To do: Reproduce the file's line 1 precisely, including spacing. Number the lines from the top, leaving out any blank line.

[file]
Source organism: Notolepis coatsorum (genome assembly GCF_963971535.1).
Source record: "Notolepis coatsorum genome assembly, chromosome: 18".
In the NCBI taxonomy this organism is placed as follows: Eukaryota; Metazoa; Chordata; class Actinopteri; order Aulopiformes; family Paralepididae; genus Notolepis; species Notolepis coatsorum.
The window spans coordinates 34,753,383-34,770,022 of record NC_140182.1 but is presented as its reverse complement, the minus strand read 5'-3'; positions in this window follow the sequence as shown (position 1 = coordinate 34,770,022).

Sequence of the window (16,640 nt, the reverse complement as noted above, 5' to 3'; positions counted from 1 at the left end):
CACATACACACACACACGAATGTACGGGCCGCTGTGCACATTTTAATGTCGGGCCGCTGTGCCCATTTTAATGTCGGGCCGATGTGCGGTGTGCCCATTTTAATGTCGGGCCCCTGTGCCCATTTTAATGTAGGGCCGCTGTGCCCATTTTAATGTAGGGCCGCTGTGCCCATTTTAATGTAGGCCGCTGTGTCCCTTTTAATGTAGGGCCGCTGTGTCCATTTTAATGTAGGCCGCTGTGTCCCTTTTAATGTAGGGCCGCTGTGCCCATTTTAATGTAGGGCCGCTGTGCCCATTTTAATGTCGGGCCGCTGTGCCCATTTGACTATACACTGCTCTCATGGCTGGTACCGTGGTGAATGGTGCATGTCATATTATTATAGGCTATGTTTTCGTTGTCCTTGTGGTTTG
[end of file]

Source organism: Notolepis coatsorum (genome assembly GCF_963971535.1).